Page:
As you paddle from Wainford Mill, here’s a glimpse around the mill.
Wainford was an important military station when the Romans occupied Britain, evidenced by artefacts which have been found in the area. The Romans built a road that used to run from east of the maltings at Bungay to their camp at Caistor St Edmund near Norwich. The road was called Stone Street. Wainford was the most favourable place for the Romans to cross the river Waveney.
Fast forward to medieval times and there’s a record of a mill at this portage from at least 1444. Around 1850 Wainford Mill House was converted from a working maltings building but it still retains some features from its former life.
King Solomon’s Mines
Close by is Ditchingham, where author Henry Rider Haggard lived after his marriage in 1880 until his death in 1925. He wrote 60 novels, most of them in his study at Ditchingham House. His best known works, including King Solomon’s Mines, are set in Africa where as a young man he spent six years of his life.
Travelling along the Waveney, poisonous bittersweet inhabits the bank edges. From June to August this striking violet flower with pale yellow anthers catches the eye. Its name is said to originate from the young stems, which were collected in the autumn and dried for medicinal purposes. Initially they tasted bitter but then became agreeably sweet. In September the flowers change to distinctive orange or red berries.
During the summer months this section of river becomes bountiful with yellow water lilies, as they love the slow flowing conditions and shallow water. They are easily recognisable by their large, fleshy round or heart shaped leaves floating on the surface, triangular stalks and yellow flowers with four to six large sepals. The flower head turns into a seed pod and is released by the parent plant. This floats downstream and slowing becomes waterlogged; eventually it sinks to the bottom of the riverbed and sprouts.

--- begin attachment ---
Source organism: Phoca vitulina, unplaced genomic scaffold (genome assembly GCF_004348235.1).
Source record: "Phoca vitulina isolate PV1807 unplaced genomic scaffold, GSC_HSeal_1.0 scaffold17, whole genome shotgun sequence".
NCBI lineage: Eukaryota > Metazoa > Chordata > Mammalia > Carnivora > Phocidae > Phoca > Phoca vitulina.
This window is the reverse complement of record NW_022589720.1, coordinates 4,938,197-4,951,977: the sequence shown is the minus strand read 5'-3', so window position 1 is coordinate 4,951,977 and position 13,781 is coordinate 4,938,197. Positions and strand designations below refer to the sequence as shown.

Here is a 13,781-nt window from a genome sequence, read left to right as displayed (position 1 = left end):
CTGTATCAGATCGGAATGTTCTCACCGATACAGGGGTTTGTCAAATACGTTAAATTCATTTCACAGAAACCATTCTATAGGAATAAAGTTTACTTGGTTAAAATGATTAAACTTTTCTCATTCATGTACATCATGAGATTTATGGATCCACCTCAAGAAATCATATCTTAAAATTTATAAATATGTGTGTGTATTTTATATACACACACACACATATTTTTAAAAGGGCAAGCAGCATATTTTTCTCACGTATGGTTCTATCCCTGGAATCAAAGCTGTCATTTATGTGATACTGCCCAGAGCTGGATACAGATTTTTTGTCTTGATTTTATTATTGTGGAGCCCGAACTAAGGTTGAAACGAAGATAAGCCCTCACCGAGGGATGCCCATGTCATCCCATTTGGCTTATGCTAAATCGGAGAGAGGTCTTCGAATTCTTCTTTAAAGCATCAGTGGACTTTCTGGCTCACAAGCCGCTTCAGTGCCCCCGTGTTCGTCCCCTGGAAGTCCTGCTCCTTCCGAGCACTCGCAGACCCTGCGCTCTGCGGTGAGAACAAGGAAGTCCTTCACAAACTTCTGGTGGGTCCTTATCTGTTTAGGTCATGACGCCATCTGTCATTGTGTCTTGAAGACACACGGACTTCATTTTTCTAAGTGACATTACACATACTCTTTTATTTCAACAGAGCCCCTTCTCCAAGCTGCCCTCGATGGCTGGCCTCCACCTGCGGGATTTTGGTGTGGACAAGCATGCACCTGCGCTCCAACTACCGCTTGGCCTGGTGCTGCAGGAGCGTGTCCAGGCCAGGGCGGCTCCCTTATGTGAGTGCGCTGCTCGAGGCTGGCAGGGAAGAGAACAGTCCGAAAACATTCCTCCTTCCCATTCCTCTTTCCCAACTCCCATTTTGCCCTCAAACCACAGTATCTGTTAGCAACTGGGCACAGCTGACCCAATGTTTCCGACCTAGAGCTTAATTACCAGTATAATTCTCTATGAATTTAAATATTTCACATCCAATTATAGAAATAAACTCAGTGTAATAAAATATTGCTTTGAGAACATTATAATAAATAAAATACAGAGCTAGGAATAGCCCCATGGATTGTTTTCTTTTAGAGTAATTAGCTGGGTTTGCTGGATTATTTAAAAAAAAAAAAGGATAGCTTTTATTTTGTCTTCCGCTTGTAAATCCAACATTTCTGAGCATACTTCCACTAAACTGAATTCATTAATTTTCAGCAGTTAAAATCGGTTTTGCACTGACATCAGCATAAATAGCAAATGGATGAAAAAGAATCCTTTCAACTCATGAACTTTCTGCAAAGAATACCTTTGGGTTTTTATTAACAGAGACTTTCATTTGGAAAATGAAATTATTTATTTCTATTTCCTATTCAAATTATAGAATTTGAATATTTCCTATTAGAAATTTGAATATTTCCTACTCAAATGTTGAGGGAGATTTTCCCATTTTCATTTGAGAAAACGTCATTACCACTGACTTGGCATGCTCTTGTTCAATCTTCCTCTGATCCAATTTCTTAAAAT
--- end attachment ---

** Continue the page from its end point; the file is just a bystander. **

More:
Can you see any banded demoiselles? They look like dragonflies but have dark bands on their translucent wings and are actually damselflies.
Hatch and run
Listen out for a shrill peewit call from the grazing marshes. This is a lapwing, also known as a peewit. They nest on farmland in spring and summer, in particular on spring-sown cereal fields, meadows and unimproved pastures. Lapwing chicks are renowned for being able to run only moments after hatching.
You can also explore more with our canoe trails for the River Waveney, the River Yare and the northern Broads - go to the Enjoy the Broads website to view the pdfs, and see other location canoeing information on this website.